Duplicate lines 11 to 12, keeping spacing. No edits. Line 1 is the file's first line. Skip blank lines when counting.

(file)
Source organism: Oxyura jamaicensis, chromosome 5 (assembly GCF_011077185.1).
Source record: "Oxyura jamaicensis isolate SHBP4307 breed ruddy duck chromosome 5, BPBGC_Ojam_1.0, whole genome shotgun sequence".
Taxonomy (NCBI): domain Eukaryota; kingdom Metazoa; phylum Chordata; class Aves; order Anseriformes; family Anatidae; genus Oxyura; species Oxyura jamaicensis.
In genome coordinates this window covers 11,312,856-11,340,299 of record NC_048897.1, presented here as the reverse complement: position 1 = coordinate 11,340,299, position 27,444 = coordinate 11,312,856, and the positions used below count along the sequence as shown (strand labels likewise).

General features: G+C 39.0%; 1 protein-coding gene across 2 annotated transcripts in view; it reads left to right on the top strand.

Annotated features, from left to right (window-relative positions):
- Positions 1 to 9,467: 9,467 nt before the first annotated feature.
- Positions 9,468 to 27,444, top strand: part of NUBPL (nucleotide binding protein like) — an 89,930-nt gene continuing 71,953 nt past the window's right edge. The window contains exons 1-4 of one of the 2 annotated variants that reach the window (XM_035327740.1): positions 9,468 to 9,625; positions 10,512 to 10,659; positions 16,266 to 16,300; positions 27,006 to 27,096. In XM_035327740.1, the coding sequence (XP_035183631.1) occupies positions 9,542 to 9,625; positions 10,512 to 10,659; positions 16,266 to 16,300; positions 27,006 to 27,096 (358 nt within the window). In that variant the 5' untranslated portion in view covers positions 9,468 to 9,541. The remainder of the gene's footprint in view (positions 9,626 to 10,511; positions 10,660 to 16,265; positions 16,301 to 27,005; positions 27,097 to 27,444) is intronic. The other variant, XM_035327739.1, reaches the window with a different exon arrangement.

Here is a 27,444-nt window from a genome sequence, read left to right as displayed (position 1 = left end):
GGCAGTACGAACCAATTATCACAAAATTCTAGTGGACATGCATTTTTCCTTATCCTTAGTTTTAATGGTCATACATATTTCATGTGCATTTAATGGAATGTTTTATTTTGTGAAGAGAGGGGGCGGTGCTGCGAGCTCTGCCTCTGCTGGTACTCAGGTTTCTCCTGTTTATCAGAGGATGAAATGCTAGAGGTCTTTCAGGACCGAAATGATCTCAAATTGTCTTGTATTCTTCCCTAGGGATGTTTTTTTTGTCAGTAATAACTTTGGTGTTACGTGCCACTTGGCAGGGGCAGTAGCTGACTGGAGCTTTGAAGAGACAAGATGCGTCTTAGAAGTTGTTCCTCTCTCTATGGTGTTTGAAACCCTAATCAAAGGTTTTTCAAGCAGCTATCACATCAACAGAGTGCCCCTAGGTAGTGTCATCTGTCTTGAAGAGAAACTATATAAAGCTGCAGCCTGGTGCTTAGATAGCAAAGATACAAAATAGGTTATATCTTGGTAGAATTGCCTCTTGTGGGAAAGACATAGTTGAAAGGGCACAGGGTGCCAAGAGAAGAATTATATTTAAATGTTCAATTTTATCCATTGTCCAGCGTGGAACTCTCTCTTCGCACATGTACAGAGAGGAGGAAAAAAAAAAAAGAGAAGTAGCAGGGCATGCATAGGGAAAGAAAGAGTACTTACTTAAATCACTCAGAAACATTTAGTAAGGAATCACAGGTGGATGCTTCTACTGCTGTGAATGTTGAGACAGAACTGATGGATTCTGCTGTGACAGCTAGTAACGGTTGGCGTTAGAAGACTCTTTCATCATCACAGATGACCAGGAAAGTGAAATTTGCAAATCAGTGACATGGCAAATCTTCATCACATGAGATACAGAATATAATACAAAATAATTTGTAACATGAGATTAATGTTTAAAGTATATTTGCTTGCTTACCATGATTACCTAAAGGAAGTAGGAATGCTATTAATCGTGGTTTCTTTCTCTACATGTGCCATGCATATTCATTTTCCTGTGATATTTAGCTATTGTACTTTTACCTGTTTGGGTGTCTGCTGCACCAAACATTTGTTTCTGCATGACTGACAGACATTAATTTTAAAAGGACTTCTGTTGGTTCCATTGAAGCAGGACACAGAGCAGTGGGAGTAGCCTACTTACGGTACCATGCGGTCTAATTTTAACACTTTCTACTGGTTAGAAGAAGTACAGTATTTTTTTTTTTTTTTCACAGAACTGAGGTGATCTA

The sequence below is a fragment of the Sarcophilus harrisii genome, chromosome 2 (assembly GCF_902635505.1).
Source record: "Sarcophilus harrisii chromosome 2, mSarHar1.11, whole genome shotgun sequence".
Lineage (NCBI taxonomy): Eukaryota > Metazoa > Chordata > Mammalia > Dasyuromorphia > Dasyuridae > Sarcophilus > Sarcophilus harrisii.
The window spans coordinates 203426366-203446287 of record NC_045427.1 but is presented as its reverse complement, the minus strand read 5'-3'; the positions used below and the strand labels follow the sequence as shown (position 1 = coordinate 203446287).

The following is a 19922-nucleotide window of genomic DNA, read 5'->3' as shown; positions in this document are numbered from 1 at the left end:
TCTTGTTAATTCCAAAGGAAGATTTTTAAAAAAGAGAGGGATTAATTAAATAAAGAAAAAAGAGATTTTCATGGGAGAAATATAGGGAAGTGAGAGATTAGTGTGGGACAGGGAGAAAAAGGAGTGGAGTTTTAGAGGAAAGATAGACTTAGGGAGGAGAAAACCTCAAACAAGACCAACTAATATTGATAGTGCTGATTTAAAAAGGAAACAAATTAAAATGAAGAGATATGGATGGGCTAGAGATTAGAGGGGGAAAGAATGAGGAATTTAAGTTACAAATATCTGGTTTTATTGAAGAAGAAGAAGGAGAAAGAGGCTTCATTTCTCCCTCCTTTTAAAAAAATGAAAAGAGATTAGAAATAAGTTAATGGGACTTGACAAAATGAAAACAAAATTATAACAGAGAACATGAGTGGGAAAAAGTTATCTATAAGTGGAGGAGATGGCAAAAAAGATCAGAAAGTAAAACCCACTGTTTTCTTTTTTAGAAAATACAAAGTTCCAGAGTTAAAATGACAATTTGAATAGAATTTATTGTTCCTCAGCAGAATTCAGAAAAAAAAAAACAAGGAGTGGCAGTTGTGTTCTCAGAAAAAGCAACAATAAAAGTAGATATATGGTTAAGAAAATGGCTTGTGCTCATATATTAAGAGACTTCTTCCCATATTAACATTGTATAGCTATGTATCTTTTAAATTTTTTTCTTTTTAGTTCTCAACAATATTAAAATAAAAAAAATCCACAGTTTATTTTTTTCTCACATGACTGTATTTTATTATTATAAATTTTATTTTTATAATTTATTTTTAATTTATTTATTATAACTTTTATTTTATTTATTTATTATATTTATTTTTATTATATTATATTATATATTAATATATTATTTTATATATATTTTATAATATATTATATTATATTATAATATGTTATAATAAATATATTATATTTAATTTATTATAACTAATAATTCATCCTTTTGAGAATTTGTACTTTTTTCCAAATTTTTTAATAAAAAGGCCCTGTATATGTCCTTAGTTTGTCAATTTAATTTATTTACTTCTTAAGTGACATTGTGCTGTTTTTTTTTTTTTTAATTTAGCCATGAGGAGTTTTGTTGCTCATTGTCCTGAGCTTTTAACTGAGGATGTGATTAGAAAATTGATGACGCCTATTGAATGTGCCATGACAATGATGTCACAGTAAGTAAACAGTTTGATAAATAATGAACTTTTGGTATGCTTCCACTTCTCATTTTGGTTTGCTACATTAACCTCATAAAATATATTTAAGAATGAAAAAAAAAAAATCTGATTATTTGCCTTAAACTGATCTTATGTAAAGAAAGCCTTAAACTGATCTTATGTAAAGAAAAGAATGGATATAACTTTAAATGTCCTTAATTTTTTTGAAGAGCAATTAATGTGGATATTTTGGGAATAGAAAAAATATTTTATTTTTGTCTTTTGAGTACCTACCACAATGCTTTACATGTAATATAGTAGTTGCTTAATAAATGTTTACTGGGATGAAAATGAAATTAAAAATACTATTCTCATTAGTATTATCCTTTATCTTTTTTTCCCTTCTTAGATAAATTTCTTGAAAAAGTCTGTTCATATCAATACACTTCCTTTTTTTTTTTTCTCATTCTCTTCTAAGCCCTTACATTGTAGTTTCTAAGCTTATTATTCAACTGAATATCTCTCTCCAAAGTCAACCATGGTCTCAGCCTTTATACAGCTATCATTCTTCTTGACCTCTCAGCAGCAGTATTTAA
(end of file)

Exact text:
The sequence below is a fragment of the Sarcophilus harrisii genome, chromosome 2 (assembly GCF_902635505.1).
Source record: "Sarcophilus harrisii chromosome 2, mSarHar1.11, whole genome shotgun sequence".